Friday, July 04, 2008

Armenian film maker saves the world from nuclear holocaust

How many of you were glued to your television on November 20, 1983, as Lawrence endured fallout from the blasts of nuclear missiles that struck neighboring Kansas City?

I want to share with you a historical fact about the ABC television movie that became one of the most watched and most controversial events of the decade, “The Day After”.

In President Ronald Reagan’s memoirs, “The Day After” played a huge role in preventing a full out nuclear war with Russia. The President had practically ordered a nuclear strike, and the Joint Chiefs of Staff could not convince him of an alternative plan of action.

It seems that Robert Papazian’s office was contacted by Washington in mid-October of 1983 to get a copy of the not-yet-released movie for Reagan to see. After working all night to meet Washington’s deadline of “TOMORROW”, a copy was delivered to the White House the following day.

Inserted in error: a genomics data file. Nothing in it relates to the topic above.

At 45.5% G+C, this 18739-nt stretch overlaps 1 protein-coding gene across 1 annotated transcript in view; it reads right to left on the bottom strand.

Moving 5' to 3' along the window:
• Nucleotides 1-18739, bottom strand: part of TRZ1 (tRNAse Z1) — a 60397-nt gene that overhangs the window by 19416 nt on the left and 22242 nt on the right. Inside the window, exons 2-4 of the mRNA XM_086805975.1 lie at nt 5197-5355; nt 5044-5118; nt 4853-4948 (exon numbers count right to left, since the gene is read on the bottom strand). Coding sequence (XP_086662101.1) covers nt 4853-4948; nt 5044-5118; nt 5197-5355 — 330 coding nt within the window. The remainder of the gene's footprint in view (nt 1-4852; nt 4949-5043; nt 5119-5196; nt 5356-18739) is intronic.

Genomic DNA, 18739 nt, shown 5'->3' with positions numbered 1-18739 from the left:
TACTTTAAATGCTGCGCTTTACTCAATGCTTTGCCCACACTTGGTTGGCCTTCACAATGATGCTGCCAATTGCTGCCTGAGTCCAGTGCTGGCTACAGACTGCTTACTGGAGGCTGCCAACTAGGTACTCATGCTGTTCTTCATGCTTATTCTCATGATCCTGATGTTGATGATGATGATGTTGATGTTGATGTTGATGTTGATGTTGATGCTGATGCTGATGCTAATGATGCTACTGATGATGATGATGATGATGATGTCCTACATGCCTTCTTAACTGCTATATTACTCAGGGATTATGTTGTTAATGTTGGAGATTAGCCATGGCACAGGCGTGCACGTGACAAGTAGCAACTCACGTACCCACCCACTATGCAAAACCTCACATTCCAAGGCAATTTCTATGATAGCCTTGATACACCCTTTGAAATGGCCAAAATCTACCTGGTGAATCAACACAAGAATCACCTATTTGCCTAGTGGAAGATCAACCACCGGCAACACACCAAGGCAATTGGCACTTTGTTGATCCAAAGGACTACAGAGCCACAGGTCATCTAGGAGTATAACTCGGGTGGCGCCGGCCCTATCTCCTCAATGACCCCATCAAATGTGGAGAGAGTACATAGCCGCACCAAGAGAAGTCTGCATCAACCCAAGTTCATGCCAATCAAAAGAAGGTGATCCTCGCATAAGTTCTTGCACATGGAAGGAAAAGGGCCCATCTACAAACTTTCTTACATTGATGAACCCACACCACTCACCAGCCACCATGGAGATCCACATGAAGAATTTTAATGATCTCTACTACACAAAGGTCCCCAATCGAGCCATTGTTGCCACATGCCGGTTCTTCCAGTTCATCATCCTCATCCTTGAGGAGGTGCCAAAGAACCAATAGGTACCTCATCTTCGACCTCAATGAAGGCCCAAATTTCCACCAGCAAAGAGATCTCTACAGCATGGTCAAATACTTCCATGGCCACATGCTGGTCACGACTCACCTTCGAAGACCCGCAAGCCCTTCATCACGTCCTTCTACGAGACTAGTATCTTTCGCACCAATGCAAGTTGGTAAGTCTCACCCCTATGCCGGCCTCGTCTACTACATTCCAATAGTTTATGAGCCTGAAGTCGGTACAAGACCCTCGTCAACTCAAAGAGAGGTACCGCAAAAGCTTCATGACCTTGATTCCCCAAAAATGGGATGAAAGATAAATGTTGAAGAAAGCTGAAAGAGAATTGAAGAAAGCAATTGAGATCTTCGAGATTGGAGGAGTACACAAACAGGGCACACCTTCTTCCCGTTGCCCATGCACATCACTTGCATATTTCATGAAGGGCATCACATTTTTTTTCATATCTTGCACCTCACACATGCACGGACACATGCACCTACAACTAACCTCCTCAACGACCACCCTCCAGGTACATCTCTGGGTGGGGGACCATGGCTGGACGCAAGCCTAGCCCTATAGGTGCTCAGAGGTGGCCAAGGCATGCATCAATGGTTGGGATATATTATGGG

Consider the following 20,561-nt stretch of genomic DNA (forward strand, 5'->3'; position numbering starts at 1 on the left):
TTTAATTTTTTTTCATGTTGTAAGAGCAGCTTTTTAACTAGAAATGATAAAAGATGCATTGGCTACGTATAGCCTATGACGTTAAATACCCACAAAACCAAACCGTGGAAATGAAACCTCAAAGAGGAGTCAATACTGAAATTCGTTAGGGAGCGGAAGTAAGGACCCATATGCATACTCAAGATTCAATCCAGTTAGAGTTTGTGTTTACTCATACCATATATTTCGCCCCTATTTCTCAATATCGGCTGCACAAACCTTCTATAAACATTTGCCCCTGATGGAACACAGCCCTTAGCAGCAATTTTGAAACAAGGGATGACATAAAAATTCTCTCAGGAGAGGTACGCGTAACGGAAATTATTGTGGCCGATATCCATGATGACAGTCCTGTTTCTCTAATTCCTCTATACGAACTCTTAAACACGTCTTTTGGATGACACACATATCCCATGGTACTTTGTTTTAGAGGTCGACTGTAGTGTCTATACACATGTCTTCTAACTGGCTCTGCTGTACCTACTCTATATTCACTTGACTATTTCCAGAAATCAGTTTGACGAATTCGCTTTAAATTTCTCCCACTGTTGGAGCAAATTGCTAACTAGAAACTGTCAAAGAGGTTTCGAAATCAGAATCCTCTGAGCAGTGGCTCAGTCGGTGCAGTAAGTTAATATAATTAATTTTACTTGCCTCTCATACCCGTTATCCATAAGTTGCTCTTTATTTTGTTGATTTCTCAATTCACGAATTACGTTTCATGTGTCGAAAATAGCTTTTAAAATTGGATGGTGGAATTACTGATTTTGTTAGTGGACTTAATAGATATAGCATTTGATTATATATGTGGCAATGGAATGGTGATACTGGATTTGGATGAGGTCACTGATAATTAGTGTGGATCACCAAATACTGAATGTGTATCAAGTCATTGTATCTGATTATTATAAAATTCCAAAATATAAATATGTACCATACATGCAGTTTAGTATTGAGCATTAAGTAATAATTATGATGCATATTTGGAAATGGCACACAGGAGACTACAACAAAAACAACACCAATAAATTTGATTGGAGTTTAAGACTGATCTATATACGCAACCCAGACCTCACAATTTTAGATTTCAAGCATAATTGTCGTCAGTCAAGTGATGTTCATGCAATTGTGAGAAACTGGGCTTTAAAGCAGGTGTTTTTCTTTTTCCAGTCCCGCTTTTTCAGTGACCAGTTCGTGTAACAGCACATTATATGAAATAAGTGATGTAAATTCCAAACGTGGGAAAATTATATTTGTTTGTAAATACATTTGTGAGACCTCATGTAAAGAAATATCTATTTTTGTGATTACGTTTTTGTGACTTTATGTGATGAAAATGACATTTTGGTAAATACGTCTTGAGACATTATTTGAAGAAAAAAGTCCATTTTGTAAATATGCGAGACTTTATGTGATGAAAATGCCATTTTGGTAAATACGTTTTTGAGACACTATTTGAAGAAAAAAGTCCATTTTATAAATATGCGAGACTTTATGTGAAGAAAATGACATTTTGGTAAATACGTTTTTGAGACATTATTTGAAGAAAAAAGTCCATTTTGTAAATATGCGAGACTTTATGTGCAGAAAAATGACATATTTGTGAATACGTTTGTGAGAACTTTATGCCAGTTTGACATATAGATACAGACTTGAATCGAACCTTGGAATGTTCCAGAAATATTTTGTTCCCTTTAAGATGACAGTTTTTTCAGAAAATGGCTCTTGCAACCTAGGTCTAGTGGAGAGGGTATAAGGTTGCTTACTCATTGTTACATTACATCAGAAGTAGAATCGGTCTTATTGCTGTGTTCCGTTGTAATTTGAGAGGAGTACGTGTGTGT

Reagan and the Joint Chiefs of Staff were so taken by what they saw (it was so powerful that it depressed Reagan), that the President had a copy of the movie sent off to the Kremlin with a message saying that they couldn’t let something like this happen.

Immediately after the broadcast of the movie on November 20, 1983, Ted Koppel hosted a live panel discussion where Dr. Carl Sagan presented the vivid analogy that the arms race between the U.S. and Soviet Union was akin to “two men standing waist deep in gasoline -- one with three matches and the other with five.”

When Reagan signed the Intermediate Range Weapons Agreement at Reykjavik (in 1986) with Gorbachev, Papazian’s office received a telegram from his administration that said, “Don't think your movie didn't have any part of this, because it did.”

So there you have it, we were so close to the beginning of the end and our godsend was a brilliant Armenian television producer named Robert A. Papazian.

This is a man who I think is at very least worthy of an award from the Armenian Nation. Someone should write Serzh Sargsyan and tell him. Papazian is the kind of person we should be celebrating and bragging about to the world. He also proves that one man (Armenian or not) can really move mountains with his actions. A lesson that we should all learn from.

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